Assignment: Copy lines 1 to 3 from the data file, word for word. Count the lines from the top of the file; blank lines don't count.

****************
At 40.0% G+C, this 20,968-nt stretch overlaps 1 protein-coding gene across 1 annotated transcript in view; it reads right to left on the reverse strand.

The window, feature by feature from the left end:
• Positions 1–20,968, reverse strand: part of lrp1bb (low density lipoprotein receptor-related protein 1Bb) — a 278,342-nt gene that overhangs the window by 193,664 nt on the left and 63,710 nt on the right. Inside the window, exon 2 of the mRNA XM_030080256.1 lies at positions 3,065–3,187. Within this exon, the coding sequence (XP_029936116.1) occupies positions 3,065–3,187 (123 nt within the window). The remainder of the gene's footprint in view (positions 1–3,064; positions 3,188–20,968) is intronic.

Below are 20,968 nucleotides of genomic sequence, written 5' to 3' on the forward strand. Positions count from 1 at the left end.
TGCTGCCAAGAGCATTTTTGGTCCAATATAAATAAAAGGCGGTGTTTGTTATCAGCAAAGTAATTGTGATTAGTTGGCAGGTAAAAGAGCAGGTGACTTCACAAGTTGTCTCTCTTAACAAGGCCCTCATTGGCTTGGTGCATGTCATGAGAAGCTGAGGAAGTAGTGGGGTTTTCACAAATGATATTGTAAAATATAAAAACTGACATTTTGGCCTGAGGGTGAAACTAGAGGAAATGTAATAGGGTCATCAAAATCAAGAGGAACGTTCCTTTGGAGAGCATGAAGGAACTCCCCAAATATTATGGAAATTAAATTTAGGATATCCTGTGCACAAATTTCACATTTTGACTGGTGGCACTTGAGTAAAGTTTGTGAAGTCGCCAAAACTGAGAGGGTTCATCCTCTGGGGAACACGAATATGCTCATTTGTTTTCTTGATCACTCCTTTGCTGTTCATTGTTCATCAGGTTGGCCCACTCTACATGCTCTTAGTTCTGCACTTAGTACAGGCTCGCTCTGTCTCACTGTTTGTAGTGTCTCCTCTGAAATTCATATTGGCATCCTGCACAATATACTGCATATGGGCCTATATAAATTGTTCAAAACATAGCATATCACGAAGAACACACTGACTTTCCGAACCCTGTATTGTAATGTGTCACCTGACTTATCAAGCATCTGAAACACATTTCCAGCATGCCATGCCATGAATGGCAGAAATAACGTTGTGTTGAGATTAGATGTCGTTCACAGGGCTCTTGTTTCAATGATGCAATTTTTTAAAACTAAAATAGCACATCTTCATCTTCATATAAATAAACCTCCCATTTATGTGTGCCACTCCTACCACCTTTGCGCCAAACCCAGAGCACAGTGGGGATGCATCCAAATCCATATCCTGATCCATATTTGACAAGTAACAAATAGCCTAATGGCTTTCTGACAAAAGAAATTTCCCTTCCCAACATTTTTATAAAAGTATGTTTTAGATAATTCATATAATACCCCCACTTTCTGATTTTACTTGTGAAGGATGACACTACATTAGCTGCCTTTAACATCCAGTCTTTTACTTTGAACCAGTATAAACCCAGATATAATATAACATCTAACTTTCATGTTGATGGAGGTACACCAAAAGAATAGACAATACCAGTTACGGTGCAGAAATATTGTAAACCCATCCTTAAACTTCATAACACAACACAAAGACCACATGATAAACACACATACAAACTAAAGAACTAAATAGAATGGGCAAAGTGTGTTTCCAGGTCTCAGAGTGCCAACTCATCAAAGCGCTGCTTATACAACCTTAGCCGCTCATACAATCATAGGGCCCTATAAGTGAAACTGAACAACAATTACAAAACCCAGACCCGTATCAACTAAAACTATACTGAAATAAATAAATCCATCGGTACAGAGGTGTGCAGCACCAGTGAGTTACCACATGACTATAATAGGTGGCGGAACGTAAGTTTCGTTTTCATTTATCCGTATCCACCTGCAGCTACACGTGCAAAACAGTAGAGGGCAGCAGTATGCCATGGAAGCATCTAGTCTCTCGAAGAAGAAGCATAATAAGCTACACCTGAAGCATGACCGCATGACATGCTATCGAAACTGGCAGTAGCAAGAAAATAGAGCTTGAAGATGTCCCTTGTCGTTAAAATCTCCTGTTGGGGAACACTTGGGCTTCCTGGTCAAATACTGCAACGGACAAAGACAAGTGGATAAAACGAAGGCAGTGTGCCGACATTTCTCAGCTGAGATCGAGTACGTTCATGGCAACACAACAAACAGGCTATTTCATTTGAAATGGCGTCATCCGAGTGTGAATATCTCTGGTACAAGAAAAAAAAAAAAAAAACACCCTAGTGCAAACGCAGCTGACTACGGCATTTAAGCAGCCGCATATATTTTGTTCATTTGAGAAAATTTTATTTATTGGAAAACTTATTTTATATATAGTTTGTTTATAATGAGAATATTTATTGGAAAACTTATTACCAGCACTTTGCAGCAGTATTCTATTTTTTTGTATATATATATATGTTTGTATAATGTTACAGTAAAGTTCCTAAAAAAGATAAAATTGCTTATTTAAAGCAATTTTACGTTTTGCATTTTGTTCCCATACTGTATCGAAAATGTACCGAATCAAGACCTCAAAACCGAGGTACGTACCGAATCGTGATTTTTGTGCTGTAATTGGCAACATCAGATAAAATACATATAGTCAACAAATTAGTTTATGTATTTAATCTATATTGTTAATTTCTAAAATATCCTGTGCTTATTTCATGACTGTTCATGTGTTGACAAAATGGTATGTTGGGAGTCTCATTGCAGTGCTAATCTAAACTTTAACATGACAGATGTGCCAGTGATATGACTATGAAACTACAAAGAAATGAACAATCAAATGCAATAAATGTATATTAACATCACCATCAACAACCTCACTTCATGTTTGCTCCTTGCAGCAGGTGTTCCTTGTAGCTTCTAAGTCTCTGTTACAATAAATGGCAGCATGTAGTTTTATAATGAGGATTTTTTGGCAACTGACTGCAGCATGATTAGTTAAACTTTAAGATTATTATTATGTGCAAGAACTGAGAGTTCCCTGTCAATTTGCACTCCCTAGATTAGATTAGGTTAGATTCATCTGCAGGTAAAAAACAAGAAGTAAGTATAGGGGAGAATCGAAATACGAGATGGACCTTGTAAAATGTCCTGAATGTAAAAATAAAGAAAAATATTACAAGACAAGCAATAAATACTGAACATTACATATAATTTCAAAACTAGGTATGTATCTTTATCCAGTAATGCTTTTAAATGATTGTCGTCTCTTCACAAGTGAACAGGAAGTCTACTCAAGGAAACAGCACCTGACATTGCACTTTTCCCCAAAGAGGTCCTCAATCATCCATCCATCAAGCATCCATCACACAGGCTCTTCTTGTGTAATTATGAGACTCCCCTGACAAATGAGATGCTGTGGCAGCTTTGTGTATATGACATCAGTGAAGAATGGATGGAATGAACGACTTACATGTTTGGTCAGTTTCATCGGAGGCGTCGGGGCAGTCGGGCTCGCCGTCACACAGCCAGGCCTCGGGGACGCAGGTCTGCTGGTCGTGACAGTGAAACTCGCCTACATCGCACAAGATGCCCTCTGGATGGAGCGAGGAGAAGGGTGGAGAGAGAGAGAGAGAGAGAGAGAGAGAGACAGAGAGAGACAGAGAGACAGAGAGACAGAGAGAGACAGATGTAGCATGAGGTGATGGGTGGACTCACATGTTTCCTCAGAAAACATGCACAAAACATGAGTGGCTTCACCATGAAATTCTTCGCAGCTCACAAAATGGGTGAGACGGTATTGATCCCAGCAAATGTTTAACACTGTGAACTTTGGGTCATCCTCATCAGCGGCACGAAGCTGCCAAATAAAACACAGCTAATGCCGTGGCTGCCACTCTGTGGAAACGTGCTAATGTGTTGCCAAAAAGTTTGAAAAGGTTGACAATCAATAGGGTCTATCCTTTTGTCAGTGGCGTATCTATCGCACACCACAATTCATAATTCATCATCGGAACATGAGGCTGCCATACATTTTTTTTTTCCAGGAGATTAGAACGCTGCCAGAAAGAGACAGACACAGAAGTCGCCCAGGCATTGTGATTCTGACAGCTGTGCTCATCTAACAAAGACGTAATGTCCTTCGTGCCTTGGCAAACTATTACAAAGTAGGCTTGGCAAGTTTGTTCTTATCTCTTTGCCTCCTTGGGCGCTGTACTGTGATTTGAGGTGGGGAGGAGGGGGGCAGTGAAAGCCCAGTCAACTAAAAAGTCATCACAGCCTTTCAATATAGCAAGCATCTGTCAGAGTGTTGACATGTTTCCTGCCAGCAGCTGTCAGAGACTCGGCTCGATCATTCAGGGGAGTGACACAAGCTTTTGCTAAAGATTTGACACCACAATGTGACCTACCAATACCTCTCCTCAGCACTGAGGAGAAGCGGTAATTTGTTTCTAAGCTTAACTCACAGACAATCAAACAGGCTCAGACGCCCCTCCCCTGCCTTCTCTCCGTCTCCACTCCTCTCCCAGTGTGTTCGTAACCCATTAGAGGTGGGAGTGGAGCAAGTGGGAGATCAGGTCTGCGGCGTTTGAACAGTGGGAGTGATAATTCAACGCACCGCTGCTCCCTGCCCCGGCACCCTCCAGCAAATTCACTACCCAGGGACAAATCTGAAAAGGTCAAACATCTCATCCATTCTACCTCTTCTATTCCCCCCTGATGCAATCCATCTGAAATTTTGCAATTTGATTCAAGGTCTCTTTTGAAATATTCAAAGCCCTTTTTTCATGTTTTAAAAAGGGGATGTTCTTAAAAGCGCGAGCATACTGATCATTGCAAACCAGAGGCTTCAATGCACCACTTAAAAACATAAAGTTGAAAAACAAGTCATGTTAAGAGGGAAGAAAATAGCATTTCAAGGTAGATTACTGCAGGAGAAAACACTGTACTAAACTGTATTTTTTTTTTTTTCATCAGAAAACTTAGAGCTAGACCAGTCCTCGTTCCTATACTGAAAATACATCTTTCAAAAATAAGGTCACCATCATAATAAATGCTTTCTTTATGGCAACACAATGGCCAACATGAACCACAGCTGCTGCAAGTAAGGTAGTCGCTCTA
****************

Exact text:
At 40.0% G+C, this 20,968-nt stretch overlaps 1 protein-coding gene across 1 annotated transcript in view; it reads right to left on the reverse strand.

The window, feature by feature from the left end:
• Positions 1–20,968, reverse strand: part of lrp1bb (low density lipoprotein receptor-related protein 1Bb) — a 278,342-nt gene that overhangs the window by 193,664 nt on the left and 63,710 nt on the right. Inside the window, exon 2 of the mRNA XM_030080256.1 lies at positions 3,065–3,187. Within this exon, the coding sequence (XP_029936116.1) occupies positions 3,065–3,187 (123 nt within the window). The remainder of the gene's footprint in view (positions 1–3,064; positions 3,188–20,968) is intronic.